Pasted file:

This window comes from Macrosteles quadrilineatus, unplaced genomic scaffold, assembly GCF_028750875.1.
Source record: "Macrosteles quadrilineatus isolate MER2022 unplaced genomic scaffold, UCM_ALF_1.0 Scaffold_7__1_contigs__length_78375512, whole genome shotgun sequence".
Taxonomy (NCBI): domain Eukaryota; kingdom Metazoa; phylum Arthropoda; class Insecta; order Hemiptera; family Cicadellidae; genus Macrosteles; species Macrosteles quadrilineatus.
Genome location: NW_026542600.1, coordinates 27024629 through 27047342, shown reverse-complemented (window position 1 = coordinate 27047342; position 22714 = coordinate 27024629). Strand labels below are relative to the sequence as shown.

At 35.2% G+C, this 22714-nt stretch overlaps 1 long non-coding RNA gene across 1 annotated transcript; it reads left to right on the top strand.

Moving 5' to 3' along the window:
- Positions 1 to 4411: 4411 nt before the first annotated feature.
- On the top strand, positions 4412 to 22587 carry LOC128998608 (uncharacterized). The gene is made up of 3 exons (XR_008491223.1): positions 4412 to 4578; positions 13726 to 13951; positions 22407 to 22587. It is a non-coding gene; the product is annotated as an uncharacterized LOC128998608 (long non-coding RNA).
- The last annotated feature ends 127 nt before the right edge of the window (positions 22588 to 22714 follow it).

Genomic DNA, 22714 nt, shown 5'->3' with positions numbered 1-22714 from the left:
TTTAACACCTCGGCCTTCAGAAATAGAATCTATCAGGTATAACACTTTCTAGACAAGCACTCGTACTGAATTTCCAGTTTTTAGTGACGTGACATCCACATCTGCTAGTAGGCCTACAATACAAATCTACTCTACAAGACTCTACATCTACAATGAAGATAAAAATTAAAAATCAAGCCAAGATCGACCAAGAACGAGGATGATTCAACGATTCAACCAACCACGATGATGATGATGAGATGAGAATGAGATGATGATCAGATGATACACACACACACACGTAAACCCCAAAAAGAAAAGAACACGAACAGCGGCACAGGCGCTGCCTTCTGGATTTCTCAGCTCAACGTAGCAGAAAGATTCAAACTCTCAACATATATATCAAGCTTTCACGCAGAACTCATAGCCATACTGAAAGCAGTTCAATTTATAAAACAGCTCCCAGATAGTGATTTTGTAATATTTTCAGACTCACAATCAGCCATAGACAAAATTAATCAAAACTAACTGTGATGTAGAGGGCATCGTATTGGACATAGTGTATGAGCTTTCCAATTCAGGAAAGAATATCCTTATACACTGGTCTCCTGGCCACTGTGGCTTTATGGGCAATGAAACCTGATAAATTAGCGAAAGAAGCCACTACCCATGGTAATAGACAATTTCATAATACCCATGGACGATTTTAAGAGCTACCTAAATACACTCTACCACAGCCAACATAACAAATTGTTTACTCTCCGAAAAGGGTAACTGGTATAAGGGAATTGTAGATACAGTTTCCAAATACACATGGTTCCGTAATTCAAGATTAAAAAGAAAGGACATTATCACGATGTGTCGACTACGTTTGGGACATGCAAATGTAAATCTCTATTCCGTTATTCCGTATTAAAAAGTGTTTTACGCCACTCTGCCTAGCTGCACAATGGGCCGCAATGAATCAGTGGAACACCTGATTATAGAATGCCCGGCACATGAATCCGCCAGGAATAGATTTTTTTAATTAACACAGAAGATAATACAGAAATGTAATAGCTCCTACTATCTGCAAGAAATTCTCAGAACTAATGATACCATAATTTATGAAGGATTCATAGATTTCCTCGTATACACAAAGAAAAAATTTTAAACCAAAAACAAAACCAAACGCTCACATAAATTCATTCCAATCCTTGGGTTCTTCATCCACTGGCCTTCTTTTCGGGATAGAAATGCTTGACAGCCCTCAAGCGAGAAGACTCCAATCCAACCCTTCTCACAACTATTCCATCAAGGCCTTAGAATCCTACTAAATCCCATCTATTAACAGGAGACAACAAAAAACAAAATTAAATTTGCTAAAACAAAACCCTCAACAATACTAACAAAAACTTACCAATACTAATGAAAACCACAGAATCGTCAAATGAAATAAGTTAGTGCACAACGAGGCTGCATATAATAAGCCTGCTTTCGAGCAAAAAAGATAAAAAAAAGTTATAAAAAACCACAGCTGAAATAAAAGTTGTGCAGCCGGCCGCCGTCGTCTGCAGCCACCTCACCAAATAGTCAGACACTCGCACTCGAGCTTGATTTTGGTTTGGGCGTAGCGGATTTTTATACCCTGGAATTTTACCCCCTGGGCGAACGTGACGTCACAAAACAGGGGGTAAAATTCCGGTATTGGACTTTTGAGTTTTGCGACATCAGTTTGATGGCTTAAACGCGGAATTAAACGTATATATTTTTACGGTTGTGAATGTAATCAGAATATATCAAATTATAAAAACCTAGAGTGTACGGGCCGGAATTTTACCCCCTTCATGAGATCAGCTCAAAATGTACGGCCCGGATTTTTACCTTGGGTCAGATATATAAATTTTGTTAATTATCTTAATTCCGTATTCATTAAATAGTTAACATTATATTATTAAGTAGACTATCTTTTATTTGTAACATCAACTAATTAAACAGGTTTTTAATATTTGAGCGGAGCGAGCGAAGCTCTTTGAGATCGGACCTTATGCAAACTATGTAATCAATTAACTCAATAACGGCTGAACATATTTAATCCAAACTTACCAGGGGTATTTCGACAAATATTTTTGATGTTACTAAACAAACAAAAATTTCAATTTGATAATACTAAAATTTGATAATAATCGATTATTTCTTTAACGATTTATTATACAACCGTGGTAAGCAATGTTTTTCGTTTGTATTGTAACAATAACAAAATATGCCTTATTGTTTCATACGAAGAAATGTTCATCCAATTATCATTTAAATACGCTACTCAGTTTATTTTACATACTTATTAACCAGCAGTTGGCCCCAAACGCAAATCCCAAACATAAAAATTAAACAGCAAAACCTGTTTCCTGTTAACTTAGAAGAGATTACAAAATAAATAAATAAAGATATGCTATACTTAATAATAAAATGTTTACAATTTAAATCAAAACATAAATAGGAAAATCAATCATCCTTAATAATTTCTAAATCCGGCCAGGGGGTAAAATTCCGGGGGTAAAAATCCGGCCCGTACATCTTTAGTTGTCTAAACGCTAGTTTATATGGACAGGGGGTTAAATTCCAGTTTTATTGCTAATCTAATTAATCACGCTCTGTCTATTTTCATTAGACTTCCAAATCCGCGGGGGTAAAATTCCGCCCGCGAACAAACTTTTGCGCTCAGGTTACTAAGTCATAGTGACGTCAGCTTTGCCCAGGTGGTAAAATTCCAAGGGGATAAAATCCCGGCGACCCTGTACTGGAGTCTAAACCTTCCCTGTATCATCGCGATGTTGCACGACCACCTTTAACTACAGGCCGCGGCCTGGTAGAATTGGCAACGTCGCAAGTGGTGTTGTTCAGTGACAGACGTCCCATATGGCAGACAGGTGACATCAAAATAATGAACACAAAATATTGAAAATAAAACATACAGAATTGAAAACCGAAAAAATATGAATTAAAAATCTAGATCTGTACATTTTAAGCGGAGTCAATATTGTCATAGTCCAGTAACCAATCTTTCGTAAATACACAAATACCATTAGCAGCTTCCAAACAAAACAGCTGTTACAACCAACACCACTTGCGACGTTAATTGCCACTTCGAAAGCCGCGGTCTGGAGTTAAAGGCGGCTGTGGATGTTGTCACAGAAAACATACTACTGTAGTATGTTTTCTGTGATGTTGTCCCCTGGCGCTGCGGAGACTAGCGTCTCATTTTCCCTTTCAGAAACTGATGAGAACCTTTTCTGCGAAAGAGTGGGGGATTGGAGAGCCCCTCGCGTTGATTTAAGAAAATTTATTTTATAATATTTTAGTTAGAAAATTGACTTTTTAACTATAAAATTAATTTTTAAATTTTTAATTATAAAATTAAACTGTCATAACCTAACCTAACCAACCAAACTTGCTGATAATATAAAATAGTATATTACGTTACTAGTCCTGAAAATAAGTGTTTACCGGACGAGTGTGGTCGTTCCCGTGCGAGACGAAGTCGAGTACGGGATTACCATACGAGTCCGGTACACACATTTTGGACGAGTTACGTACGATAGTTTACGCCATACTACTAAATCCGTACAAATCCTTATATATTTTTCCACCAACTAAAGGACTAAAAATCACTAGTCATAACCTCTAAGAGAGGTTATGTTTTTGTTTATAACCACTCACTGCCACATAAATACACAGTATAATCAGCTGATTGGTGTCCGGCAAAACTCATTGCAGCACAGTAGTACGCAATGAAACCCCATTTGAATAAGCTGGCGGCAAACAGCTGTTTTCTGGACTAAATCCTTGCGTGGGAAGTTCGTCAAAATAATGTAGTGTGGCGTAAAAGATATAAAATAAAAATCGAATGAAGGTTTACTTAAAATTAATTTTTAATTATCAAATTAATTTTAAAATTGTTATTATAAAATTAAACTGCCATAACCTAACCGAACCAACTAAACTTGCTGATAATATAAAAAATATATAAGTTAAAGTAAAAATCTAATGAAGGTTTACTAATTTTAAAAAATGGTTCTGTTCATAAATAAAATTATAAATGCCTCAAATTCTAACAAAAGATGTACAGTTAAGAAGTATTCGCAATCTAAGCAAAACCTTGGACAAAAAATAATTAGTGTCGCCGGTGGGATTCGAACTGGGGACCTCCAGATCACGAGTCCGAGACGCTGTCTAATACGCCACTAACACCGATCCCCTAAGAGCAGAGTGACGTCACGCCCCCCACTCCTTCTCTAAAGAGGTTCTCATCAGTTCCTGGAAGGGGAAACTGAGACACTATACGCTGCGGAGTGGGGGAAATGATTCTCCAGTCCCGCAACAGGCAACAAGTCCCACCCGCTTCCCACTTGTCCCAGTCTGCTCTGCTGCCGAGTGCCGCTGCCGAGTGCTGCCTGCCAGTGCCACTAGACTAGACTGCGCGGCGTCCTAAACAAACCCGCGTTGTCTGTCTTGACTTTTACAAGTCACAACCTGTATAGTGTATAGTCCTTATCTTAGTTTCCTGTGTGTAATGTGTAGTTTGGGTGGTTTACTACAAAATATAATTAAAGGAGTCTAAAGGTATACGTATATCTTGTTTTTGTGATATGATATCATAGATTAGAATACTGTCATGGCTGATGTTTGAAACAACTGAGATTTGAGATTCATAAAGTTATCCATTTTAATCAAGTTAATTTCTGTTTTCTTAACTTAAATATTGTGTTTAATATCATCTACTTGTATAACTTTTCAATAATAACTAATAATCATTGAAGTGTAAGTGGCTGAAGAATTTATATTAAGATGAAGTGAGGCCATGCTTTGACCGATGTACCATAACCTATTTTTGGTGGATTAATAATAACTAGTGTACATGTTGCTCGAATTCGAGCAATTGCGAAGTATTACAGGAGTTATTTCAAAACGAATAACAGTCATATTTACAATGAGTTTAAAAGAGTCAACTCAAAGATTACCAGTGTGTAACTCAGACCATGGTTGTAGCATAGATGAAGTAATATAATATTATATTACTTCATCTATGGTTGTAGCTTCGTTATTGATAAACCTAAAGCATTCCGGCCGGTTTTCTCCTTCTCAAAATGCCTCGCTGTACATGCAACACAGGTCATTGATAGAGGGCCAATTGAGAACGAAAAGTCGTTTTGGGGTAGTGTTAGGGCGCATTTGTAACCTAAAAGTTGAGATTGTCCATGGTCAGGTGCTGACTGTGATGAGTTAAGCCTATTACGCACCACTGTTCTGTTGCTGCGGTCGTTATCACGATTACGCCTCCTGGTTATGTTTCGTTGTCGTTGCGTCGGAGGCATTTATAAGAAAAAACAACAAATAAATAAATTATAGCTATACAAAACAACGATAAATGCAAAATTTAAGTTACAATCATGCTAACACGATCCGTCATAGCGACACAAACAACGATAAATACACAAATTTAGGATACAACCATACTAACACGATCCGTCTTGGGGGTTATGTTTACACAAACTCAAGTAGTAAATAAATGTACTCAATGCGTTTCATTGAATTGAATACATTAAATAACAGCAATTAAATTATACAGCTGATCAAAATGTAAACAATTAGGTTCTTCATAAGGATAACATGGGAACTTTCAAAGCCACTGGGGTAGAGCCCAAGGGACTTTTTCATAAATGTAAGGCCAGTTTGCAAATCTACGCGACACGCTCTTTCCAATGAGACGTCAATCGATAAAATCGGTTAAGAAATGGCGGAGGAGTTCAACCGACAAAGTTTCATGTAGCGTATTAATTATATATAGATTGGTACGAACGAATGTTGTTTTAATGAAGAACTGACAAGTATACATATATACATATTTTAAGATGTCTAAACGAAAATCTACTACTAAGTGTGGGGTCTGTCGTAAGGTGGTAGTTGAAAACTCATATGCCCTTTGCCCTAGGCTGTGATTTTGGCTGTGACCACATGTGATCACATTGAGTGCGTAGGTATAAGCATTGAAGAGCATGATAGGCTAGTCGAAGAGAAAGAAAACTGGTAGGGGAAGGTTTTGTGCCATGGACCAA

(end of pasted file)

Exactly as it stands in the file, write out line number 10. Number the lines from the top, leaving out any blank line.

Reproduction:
Genomic DNA, 22714 nt, shown 5'->3' with positions numbered 1-22714 from the left: